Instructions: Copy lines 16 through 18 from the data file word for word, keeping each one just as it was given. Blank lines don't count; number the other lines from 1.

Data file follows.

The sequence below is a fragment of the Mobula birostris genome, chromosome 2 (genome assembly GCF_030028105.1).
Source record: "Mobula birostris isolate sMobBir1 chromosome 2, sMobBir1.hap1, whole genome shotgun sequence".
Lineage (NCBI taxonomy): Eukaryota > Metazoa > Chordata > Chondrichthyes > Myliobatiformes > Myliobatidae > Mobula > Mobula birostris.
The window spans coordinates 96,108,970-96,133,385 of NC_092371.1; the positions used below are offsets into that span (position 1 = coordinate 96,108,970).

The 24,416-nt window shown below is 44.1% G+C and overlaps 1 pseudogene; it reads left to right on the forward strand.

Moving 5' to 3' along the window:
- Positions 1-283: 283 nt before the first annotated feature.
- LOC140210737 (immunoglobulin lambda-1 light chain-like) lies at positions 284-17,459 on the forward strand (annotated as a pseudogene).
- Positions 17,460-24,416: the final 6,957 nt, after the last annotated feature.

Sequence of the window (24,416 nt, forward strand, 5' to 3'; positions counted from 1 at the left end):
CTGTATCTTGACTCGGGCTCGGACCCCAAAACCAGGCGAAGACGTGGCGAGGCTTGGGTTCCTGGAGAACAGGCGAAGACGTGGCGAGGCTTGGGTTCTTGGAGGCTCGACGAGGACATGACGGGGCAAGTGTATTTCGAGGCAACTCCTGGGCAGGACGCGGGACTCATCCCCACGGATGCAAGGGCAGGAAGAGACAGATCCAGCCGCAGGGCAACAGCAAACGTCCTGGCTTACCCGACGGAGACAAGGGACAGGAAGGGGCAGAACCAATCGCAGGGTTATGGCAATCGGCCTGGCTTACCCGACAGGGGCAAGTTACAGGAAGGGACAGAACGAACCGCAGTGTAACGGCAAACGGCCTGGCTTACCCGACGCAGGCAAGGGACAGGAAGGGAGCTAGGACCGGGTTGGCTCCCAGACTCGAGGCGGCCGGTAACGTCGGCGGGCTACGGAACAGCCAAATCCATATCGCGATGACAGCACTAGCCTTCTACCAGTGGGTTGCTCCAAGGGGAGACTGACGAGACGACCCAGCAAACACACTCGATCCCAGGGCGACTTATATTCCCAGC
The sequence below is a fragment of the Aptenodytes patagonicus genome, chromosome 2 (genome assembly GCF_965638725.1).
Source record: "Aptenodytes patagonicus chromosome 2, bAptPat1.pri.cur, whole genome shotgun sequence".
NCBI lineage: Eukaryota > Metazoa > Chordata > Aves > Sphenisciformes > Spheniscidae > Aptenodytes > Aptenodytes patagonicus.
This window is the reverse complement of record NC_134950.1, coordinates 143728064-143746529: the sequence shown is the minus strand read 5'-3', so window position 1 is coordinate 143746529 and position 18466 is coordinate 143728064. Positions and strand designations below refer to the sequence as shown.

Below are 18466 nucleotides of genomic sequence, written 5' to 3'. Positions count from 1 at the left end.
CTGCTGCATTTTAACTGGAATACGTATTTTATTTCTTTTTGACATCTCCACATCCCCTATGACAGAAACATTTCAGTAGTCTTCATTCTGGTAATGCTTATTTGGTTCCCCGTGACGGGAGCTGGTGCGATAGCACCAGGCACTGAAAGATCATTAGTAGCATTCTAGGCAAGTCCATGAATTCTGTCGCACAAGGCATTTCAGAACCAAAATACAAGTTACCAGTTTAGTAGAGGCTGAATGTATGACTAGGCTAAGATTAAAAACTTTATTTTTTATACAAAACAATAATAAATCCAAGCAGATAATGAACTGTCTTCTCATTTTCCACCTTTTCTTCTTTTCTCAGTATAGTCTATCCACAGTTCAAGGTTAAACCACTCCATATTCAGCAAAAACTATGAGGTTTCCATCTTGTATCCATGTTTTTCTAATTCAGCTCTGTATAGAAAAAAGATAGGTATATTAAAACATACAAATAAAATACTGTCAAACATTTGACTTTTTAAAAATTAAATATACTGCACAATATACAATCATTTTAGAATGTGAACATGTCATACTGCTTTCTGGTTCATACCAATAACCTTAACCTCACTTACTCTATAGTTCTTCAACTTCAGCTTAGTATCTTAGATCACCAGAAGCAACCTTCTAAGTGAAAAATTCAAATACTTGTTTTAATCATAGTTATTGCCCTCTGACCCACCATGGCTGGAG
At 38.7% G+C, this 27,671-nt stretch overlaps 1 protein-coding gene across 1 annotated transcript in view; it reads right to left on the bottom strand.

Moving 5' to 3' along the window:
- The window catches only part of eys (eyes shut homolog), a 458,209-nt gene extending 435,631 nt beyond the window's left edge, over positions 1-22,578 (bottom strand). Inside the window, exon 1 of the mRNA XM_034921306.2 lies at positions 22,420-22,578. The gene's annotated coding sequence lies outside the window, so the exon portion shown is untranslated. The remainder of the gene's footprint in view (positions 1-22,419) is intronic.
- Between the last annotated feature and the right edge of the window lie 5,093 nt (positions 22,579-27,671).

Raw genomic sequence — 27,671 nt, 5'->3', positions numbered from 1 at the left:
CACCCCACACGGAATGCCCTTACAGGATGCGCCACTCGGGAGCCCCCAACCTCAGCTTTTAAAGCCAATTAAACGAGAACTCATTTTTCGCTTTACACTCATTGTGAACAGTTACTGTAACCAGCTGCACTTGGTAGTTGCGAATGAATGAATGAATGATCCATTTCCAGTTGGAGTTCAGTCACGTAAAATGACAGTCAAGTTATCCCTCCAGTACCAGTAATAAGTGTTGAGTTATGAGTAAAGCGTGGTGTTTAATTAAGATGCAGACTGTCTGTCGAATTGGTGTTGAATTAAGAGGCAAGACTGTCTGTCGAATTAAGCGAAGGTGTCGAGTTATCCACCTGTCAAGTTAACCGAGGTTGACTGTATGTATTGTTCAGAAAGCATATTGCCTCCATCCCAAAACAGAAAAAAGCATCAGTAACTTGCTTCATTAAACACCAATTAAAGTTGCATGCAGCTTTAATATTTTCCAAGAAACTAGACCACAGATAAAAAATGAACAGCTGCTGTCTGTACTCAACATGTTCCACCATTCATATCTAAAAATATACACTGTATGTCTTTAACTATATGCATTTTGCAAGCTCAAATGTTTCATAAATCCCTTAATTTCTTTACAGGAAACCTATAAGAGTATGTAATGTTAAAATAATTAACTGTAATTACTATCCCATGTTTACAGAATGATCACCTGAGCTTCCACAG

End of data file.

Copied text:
Below are 18466 nucleotides of genomic sequence, written 5' to 3'. Positions count from 1 at the left end.
CTGCTGCATTTTAACTGGAATACGTATTTTATTTCTTTTTGACATCTCCACATCCCCTATGACAGAAACATTTCAGTAGTCTTCATTCTGGTAATGCTTATTTGGTTCCCCGTGACGGGAGCTGGTGCGATAGCACCAGGCACTGAAAGATCATTAGTAGCATTCTAGGCAAGTCCATGAATTCTGTCGCACAAGGCATTTCAGAACCAAAATACAAGTTACCAGTTTAGTAGAGGCTGAATGTATGACTAGGCTAAGATTAAAAACTTTATTTTTTATACAAAACAATAATAAATCCAAGCAGATAATGAACTGTCTTCTCATTTTCCACCTTTTCTTCTTTTCTCAGTATAGTCTATCCACAGTTCAAGGTTAAACCACTCCATATTCAGCAAAAACTATGAGGTTTCCATCTTGTATCCATGTTTTTCTAATTCAGCTCTGTATAGAAAAAAGATAGGTATATTAAAACATACAAATAAAATACTGTCAAACATTTGACTTTTTAAAAATTAAATATACTGCACAATATACAATCATTTTAGAATGTGAACATGTCATACTGCTTTCTGGTTCATACCAATAACCTTAACCTCACTTACTCTATAGTTCTTCAACTTCAGCTTAGTATCTTAGATCACCAGAAGCAACCTTCTAAGTGAAAAATTCAAATACTTGTTTTAATCATAGTTATTGCCCTCTGACCCACCATGGCTGGAG
At 38.7% G+C, this 27,671-nt stretch overlaps 1 protein-coding gene across 1 annotated transcript in view; it reads right to left on the bottom strand.